Hurtling through the skies at speeds of up to 70 km per second, meteors are pieces of debris that light up the sky, burning as they enter the Earth’s atmosphere.
The Geminid meteor shower, which shoots through UK skies every December is one of the most popular meteor showers, often appearing very bright and, sometimes, even multi-coloured.
The stunning display of shooting stars will peak this week on Monday, December 13 as 100 or more meteors are expected to streak across the sky, staying visible through the night into the early hours of Tuesday.
Here’s what you need to know about the Geminid meteor shower including the best time to catch it.
What is the Geminid meteor shower?
Considered one of the best meteor showers every year, the Geminid meteor showers are bright and fast.
Though they typically appear white, they can sometimes be yellow or green because of traces of metals like sodium and calcium, which is what makes fireworks colourful as well.
The Geminid showers are nearly 200 years old and take their name from the constellation Gemini, as they appear to stream away from the the bright cluster of stars.
What time is the Geminid meteor shower?
The meteor showers usually peak around 2am in the UK and are most visible at that time as the radiant point is at its highest, but you can first start seeing them as early as 9-10 pm.
The best way to see the showers is to find the Gemini constellation, which can be found in the South-Western sky in the Northern Hemisphere, to the left of the constellation Orion. In the Southern Hemisphere, you'll find it just below, to the lower right of Orion, hanging in the north-western sky.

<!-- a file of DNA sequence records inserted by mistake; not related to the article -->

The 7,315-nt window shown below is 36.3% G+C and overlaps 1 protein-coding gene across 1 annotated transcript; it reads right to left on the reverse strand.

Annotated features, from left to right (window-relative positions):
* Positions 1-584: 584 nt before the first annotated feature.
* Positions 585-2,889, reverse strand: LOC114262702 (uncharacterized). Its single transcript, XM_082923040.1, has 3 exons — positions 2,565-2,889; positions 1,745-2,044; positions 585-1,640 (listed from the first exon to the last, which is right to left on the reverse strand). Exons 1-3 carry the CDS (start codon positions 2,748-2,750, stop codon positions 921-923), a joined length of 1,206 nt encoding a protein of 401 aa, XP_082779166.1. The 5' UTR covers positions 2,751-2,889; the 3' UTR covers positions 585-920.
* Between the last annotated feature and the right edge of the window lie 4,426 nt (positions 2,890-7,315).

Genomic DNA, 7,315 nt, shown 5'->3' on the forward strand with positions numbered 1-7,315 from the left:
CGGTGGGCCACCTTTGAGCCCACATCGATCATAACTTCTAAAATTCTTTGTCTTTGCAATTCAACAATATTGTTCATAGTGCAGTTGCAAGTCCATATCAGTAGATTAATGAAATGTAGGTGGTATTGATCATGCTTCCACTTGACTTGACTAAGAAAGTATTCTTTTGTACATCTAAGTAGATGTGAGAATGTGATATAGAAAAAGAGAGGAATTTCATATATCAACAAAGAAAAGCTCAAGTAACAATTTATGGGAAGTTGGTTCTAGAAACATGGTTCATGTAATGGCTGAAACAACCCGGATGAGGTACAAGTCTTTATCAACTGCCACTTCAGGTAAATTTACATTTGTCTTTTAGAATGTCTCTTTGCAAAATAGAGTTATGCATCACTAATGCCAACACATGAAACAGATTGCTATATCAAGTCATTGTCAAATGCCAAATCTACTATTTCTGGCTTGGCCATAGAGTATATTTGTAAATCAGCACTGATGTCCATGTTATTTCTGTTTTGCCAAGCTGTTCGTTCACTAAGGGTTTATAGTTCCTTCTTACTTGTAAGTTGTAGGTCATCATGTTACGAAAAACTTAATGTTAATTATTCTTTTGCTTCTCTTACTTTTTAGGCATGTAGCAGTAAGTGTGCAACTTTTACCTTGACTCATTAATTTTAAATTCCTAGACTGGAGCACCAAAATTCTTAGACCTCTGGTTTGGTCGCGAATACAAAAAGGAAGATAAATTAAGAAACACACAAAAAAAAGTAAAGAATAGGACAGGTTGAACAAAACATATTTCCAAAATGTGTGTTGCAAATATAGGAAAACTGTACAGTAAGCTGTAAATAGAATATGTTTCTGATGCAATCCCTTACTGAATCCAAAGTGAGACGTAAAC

For best results when looking at the meteor showers, you should look slightly away from Gemini so that you can catch the meteors with the longer tails as they flash past the sky.
How to watch the Geminids in the UK
There's no need for binoculars or a telescope to watch the Geminid meteor showers. Though you can see it with your naked eye, it's still best not to look directly at the bright showers as this can reduce the number of meteors that can you see.
So, it's best to look to the side in a dark area of the sky for a better chance of viewing the stunning display. However, the weather may not be on the side of stargazers according to the Met Office.
The forecast predicts "very strong wings in the north" and "blustery showers in the northwest" on Monday night, followed by "unsettled" weather of persistent rain Tuesday onwards.
For anyone unable to watch the shower physically, they can still catch the live stream event from NASA's, which begins at 2am UK time – as long as the weather cooperates.
When is the next meteor shower in the UK?
If you miss the Geminid shower, you will still have plenty of chances to catch other meteor showers. The next one is the Ursid showers, which will be visible between 17-26 December, and will peak on December 22.
The other meteor show in December is the Quadrantids showers, which will be visible from December 28. However, these will peak early next year from January 3 to 4, 2022.
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